What does the Industrial Rope Access Trade Association (IRATA) Audit actually entail? How does it ensure Rope Access teams are safe? Since the Certificate of Recognition (COR) Audit is a well known program here in British Columbia, we’ve compared the IRATA ¬†Audit to the COR Audit to help you¬†measure the safety of Rope Access in any work situation.

Similarities and Differences between COR and IRATA Audits

Program must be in place

Policy

The COR Audit first looks at all your health and safety documentation (your OHS manual) to make sure your H&S policies are inline with WorksafeBC regulation. IRATA Audits also begin by looking at your Rope Access documentation (your Rope Access Operating Procedures-RAOP). Each section of the RAOP outlines the policy for that particular topic. The IRATA Auditor will review each section to ensure it is inline with IRATA standards (Click here for IRATA standards)

Paperwork must be in place

Documentation

To ensure a company is following their written policies, the COR Auditor will look into work site paperwork, training records, equipment manifests, and etc. to confirm compliance. The IRATA Auditor will also review previous project binders to ensure all relevant paperwork has been properly used to follow Rope Access procedures. Particular Rope Access paperwork include the Work and Rescue Plan, and the Risk Assessment & Method Statement.

Physical Inspections

Observations

COR Auditors are required to observe work sites. However, IRATA Auditors are not required to attend active work sites. Instead, they rely heavily on the quality of the paperwork to ensure compliance on the work site. For example, all safety documentation must be appropriately signed by Managers, Rope technicians, Subcontractors, etc. While going through the documentation, the Auditor will ask questions about the paperwork, the project, why certain decisions were made in regards to the Rope Access methodology, and confirm explanations on hazards and controls.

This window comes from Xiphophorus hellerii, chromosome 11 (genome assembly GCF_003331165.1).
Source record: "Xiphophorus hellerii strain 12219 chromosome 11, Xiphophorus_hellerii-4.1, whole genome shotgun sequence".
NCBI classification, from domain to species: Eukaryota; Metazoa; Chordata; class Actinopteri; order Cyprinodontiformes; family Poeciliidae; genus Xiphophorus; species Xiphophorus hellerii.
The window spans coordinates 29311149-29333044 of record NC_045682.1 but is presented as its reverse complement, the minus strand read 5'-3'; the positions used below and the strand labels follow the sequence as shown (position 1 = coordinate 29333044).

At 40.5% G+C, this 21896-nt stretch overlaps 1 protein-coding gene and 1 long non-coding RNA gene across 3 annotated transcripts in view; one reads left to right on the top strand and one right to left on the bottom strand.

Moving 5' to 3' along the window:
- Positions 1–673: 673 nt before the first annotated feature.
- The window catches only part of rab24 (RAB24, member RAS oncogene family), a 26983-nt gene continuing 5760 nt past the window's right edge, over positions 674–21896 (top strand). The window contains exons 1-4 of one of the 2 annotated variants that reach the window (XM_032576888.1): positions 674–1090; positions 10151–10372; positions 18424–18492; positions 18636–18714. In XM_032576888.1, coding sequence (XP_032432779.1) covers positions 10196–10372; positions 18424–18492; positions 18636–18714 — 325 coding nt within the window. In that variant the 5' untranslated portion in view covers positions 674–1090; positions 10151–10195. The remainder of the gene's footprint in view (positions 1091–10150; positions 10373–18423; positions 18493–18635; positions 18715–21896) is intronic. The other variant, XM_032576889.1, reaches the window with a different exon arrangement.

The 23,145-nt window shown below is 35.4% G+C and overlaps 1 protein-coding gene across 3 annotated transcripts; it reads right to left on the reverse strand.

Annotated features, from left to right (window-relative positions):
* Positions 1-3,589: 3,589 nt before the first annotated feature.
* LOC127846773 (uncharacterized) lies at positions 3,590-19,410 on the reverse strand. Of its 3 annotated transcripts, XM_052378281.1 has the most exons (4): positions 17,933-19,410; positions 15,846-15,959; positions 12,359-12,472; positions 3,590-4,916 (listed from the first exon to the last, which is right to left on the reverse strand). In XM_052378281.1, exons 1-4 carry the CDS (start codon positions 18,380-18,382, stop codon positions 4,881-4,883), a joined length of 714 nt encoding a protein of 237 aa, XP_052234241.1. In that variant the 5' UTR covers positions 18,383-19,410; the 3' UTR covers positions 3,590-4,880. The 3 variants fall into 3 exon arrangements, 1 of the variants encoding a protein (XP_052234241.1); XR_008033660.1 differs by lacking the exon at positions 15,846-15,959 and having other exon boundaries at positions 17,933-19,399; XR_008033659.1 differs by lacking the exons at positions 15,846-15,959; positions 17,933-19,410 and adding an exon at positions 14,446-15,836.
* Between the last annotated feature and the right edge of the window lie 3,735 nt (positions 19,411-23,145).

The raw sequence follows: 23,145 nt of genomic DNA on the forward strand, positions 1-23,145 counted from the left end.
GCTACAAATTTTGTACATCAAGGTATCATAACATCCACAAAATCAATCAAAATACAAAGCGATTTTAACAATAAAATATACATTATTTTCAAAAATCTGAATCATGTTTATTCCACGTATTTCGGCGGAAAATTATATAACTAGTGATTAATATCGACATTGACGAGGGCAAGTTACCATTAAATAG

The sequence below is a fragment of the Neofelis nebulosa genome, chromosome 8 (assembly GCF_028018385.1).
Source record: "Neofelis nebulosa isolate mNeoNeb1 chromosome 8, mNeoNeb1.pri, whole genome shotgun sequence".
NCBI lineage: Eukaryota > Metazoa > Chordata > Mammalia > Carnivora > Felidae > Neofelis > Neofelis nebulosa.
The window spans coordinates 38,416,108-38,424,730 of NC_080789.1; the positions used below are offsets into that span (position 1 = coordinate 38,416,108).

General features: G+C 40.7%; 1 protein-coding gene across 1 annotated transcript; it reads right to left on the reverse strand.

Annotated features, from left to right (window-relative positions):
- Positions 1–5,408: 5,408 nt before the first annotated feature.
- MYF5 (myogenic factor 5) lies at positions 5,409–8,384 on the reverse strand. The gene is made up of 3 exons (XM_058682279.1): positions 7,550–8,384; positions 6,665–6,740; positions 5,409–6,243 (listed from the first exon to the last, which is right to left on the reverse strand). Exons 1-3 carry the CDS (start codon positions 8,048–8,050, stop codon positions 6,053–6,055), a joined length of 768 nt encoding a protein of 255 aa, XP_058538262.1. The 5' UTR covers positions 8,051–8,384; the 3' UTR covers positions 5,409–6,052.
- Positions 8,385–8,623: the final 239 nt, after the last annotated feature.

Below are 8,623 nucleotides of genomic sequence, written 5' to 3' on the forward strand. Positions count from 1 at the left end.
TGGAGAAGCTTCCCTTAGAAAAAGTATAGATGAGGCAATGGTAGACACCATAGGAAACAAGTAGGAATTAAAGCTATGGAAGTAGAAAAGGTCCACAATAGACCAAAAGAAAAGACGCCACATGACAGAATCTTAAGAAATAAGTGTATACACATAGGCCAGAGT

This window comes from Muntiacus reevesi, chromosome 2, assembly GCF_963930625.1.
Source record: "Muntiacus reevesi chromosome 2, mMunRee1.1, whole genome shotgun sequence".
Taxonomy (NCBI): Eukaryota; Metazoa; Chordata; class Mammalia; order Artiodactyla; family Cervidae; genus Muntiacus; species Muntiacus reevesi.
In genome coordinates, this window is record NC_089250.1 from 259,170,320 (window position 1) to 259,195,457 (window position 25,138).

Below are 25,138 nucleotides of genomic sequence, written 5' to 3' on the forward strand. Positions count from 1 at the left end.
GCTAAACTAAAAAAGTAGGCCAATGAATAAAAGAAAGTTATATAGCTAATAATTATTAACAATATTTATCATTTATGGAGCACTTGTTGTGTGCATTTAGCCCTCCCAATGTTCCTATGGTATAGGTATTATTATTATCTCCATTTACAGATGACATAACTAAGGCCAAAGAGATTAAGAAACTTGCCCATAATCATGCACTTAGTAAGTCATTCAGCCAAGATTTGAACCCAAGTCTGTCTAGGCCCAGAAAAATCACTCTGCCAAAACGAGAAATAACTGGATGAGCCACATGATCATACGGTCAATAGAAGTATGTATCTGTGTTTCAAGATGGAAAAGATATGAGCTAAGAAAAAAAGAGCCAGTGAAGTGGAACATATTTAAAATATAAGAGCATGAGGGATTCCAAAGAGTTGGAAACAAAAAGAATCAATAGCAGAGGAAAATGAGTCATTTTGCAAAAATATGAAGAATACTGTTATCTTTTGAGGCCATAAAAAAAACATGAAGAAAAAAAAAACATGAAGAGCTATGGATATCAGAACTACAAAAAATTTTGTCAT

Worker Interviews

Interviews

The IRATA Auditor conducts informal interviews with the management of the Rope Access company whereas the COR auditor will conduct formal interviews with a sample of the company’s personnel. IRATA Auditors will ask questions to confirm what they find in the documentation and will require management to be able to explain the details in all their paperwork.

Auditors

Depending if you are going through a small COR Audit (1-20 people) or a large COR audit (20+ people), the company certified to authorize this Audit will dictate what type of Auditors you will work with. Typically, you will either have an external Auditor come in to Audit your company or use an internal Auditor; who must pass the internal Auditor course. For IRATA, certified IRATA Auditors must do all the Audits.

Similar Topics Covered

Although Rope Access policies cover elements specific to the Rope Access methodology, the RAOP also include other H&S elements that are comparable to the COR. These include:

  • Hazard assessments and controls
  • Safe working practices and procedures
  • Equipment handling and inspections
  • Training protocols
  • Emergency procedures
  • Communication procedures
  • First Aid procedures
  • Incident Inspections
  • Record keeping
  • Management
  • PPE